What happens after I have responded to a NIP?
If the police receive an admission from the person to whom the NIP has been issued that they were driving at the time of the offence there are three ways the matter can be progressed:
- Offer of speed awareness course
- Fixed penalty offer of 3 points and £100.00 fine
- Court proceedings by way of Single Justice Procedure (SJPN) or postal requisition
If the offer of a speed awareness course is refused, the driver may accept a fixed penalty if one is available or alternatively they may elect to undergo Court proceedings.
If the recorded speed was too high for a speed awareness course (10 % above the speed limit + 9 mph is the usually applied threshold) then a fixed penalty may be offered. Alternatively the matter may proceed straight to Court. As an example, a speed of 95mph or more in a 70mph zone will generally always result in an SJPN being issued as this is speed too high for either a Speed Awareness Course or offer of a fixed penalty.
What if I do not agree with the details set out in the NIP and I want to defend the allegation?
The fact that you disagree with the allegation does not mean that you are entitled to withhold information in relation to the identity of the driver if it is required. If you admit to being the driver it does not necessarily follow that you accept having committed the offence as the police will still be required to prove all other aspects of the offence. For example, it is possible that you may have been driving but the speed reading being relied upon by the police was not accurate.
In such a situation, if you were driving and wish to challenge the allegation the best course of action will almost certainly be to confirm that you were the driver and to elect for the matter to be subject to Court proceedings.
How we can help
Call us now or complete a contact form on the right-hand side for advice about how to deal with a notice of intended prosecution.
A notice of intended prosecution issued by post must identify the time, date, place and nature of the offence. It will normally be accompanied with a requirement to provide the details of the driver of the vehicle. The requirement is to provide those details within 28 days. If the requirement to provide this information is not complied with, a summons may be issued for failure to furnish information contrary to section 172 Road Traffic Act 1988.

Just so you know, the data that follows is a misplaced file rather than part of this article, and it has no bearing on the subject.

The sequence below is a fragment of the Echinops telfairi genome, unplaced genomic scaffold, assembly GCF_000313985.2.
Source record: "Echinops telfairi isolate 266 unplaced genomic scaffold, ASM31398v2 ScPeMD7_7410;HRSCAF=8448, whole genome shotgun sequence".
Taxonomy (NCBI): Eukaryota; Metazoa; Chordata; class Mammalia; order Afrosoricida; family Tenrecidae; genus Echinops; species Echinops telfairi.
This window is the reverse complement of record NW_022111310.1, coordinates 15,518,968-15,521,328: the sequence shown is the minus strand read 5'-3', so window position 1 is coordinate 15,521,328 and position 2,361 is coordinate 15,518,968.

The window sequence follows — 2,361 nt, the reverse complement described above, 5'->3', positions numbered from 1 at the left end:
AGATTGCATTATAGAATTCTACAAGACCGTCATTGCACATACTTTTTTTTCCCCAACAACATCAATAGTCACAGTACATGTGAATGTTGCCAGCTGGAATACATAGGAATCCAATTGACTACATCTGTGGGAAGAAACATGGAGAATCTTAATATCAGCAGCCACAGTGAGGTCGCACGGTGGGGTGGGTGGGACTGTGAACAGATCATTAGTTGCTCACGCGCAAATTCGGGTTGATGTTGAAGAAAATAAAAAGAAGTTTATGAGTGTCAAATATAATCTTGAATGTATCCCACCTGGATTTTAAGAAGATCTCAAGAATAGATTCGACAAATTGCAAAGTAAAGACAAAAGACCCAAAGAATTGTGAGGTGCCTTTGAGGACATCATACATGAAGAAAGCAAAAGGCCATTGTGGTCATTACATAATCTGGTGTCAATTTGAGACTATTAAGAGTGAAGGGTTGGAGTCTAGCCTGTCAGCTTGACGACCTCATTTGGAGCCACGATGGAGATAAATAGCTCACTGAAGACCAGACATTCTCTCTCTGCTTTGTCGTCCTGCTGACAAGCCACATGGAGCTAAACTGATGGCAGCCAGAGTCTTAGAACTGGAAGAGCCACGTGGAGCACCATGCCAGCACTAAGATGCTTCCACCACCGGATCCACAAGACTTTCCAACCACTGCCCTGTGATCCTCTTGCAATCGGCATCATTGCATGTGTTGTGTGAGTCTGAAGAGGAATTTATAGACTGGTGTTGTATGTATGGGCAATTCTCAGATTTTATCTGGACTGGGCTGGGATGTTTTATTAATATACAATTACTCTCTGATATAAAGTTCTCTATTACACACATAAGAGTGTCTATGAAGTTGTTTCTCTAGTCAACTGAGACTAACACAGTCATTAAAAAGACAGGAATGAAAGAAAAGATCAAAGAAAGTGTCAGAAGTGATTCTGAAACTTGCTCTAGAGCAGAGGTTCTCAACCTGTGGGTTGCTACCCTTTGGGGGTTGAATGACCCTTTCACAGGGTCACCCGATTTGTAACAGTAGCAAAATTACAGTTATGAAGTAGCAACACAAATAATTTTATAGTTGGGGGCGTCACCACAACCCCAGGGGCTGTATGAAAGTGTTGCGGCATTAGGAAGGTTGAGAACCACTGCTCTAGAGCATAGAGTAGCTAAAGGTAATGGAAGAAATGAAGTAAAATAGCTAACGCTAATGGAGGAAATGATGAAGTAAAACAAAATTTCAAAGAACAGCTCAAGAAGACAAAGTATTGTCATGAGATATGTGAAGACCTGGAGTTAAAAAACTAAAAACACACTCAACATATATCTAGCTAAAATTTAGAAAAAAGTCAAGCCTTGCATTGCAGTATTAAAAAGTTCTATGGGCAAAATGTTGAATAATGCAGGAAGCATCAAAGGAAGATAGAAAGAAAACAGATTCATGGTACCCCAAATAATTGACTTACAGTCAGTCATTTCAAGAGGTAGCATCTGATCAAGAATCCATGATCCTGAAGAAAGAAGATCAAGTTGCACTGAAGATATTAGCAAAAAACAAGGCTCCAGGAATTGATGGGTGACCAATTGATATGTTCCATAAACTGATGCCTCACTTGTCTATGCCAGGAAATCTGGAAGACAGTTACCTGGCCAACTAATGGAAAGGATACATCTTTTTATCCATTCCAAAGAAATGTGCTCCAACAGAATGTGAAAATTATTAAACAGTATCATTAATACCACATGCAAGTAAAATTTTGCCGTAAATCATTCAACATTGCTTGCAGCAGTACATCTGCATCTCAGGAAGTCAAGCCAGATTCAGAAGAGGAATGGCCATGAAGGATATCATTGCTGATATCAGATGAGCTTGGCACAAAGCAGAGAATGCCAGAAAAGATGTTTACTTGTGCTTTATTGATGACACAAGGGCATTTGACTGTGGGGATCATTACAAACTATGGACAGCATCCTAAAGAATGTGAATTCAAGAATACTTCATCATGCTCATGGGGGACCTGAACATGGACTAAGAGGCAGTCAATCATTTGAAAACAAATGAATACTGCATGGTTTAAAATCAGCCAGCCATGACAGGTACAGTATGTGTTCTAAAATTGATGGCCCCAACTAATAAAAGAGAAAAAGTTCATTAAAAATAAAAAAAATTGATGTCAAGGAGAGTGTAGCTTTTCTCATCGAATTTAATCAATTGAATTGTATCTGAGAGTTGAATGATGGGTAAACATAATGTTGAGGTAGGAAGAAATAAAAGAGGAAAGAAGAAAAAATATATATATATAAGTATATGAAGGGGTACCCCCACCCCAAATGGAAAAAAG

If you receive a requirement for information and do not know who the driver was at the time of the alleged offence, it is essential that you take advice from a specialist motoring solicitor. We always advise that you should do everything you can to identify the driver and provide all the information to the police that you have (including names and addresses of potential drivers).
Any action taken at this delicate stage is essential to your chances of avoiding or minimising penalty points in the future. It is not always appreciated by motorists that any correspondence sent to the police can be used in evidence in future court proceedings.
The police normally serve the initial NIP and requirement for identity of the driver on a limited company if it is the registered keeper of the vehicle. If the company fails to respond it cannot be subject to penalty points as only private individuals can have driving licences. However, it may still be charged with failure to furnish information and pay a fine of up to £1,000. The police may also obtain the details of the directors of the company and issue separate documentation on them where the company does not cooperate with its requests for information.
The police normally send the notice to the registered address of the vehicle according to DVLA records. The registered keeper has a separate legal obligation to ensure that this address is kept up to date and the NIP will be considered legally served if sent to the address recorded on the registration certificate (log book) for the vehicle. Therefore, it is not normally a defence to fail to respond to a requirement for driver details if it was served on the old address but not received due to the fact that the vehicle’s registered address was not kept up to date.